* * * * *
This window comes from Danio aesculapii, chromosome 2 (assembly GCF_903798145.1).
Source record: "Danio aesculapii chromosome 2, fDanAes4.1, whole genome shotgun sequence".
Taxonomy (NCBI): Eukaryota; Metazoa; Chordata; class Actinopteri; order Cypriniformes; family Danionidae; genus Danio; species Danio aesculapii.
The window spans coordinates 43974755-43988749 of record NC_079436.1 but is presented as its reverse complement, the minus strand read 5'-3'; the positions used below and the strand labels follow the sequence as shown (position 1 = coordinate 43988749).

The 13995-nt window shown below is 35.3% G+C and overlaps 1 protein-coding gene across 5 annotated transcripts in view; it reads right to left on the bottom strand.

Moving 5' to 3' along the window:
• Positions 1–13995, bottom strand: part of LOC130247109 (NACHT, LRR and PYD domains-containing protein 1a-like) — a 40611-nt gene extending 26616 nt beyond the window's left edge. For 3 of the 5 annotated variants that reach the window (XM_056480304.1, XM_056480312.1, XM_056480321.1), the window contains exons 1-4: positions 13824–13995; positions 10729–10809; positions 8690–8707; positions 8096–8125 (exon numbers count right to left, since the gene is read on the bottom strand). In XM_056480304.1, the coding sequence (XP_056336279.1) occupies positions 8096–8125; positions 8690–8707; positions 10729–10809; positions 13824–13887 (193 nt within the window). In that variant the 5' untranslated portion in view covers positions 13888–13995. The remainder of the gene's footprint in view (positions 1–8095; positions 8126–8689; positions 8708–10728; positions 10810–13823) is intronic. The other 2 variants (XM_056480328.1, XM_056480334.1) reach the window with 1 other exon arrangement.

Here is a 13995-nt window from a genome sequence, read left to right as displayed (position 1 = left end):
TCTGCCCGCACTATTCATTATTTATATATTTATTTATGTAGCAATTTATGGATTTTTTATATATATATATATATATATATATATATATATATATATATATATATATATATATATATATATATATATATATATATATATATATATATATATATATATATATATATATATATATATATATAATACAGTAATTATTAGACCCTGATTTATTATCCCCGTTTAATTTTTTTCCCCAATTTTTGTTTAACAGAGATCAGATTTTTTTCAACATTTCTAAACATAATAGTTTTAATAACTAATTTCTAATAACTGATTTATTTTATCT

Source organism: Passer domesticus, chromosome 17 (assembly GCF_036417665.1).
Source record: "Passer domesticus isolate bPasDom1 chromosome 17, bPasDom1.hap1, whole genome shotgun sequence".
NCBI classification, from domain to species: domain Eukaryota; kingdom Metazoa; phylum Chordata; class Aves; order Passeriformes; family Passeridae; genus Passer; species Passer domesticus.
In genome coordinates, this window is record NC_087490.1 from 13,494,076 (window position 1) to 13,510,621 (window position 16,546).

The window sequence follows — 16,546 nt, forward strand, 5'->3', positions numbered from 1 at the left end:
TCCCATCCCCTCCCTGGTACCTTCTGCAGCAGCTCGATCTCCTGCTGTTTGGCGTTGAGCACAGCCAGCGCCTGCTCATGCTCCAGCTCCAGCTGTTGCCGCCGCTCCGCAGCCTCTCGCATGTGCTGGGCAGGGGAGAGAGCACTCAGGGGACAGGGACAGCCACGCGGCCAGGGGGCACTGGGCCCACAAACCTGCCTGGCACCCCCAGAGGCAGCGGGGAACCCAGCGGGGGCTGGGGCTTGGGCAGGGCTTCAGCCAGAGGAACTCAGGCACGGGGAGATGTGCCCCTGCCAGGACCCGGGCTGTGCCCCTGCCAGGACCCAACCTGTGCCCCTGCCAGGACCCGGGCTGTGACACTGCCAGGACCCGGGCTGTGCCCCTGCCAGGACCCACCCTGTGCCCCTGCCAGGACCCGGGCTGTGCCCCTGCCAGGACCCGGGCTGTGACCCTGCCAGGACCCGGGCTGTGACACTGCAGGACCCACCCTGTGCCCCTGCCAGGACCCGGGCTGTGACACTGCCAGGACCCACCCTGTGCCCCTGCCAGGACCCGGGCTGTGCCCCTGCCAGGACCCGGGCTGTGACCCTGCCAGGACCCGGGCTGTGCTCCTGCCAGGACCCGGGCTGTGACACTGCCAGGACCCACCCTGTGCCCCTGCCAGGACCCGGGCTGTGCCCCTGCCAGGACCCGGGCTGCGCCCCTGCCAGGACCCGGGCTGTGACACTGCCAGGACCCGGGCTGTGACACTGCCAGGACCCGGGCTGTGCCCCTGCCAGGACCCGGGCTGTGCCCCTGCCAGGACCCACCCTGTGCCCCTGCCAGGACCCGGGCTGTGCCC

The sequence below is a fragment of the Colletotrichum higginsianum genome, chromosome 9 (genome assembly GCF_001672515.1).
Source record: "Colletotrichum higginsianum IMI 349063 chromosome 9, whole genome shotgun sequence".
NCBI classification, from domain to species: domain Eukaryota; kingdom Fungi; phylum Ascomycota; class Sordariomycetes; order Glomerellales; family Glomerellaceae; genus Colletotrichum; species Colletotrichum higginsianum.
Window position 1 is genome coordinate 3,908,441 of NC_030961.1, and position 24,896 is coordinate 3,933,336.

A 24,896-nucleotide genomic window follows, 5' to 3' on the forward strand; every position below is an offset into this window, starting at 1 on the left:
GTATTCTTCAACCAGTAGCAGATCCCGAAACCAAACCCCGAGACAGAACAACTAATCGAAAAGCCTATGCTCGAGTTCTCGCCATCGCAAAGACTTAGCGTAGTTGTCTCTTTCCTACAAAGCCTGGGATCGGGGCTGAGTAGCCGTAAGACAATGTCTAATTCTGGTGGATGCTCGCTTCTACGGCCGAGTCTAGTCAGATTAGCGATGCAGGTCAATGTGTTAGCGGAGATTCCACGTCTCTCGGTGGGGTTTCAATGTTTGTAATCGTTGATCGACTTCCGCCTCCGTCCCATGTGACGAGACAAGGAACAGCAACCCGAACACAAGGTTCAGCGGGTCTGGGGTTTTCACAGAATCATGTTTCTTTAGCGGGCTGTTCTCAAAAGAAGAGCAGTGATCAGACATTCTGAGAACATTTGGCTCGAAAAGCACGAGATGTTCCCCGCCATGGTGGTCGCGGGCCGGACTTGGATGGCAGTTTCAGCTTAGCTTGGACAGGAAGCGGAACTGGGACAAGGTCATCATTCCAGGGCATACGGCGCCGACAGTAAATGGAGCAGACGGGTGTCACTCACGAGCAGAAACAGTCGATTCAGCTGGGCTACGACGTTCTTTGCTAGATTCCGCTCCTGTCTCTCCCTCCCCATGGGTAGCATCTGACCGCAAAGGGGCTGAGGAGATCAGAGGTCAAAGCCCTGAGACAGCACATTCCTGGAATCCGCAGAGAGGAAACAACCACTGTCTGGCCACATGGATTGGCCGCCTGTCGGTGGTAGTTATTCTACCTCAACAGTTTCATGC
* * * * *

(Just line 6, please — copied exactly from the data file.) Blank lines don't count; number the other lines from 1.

Moving 5' to 3' along the window: